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Plants & Trees in the African Savannah

savanna 1 image by Bruce Hewitson from

The African Savanna’s tropical climate and vast open grasslands extend into over 25 African countries—from Ghana in the west, Ethiopia in the east and South Africa in the south. The multitudes of plants and trees throughout the African savanna beautify its landscape, are food sources for animals and humans and provide shade and shelter under the hot African sun.

Bermuda Grass

Introduced to the United States through the island of Bermuda, Bermuda grass (Cynodon dactylon) of the Poaceae or grass family originated in the African savanna and is now found as a choice grass for lawns, park grounds and fields around the world. Bermuda grass grows in moist to dry soils, maintaining its green color even during brief periods of drought.


Okra (Hibiscus esculentus) is native to the African savanna and grows in full sun. A member of the Malvaceae or mallow family, okra produces yellow or white flowers with dark centers that greatly resemble hibiscus flowers, as they belong to the same botanical family. Okra plants can grow up to over 6 feet tall and produces edible fruit cooked in many culinary dishes.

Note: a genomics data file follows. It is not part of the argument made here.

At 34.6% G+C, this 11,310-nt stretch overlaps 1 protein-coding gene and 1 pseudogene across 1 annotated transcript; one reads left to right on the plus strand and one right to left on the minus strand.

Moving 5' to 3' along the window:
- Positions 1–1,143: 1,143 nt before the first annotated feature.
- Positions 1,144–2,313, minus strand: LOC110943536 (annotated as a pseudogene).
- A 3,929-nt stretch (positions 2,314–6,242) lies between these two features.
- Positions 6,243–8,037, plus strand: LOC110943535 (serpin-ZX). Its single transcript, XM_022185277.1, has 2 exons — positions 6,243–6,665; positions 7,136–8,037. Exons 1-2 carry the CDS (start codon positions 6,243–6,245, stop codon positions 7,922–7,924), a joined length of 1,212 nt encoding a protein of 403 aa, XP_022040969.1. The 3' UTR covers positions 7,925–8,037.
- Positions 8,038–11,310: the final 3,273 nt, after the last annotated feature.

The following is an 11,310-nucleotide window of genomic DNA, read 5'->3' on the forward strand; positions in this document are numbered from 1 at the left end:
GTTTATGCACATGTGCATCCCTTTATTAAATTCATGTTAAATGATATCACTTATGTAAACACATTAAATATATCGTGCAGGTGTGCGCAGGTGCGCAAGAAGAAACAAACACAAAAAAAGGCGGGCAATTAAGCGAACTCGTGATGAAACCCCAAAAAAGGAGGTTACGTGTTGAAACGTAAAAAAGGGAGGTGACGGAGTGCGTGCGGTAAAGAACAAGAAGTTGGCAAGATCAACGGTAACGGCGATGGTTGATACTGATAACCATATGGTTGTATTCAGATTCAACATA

Candelabra Tree

A member of the Euphorbiaceae or spurge family, the candelabra tree (Euphorbia ingens) is a highly poisonous tree that grows to 40 feet tall in the African savanna. Any contact with the tree’s surface or sap is hazardous. The branches of this tree grow in a dense, upward manner, resembling a candelabrum, and its yellow flowers bloom during the winter months.

Gum Arabic

Also known as Senegal gum acacia, kher, kumta and Senegal gum, gum Arabic (Acacia senegal) is a thorny tree that reaches over 65 feet in height. A member of the Fabaceae (bean or pea) family, it produces cream or yellow flowers, followed by the formation of its yellow or brown seed pods. Gum Arabic is a drought-tolerant tree that produces sap—also known as gum Arabic—that is harvested from winter to summer for medicinal and food purposes. In the African savanna, the gum Arabic tree provides shade and shelter to many wildlife species.


Baobab (Adansonia digitata), native to the African savanna, can grow to over 80 feet tall. One of the world’s largest trees, baobabs are long-lived, known to exist for several thousands of years. This tree is easily identified by its widened trunk base and its multi-branched stems that resemble underground roots. Baobabs offer several natural resources—its young roots and its leaves are edible, its bark is used to make ropes and fibers for basket weaving and its edible fruit is enjoyed by both animals and humans. Hollowed baobab trunks provide instant shelter, also used by animals and humans.

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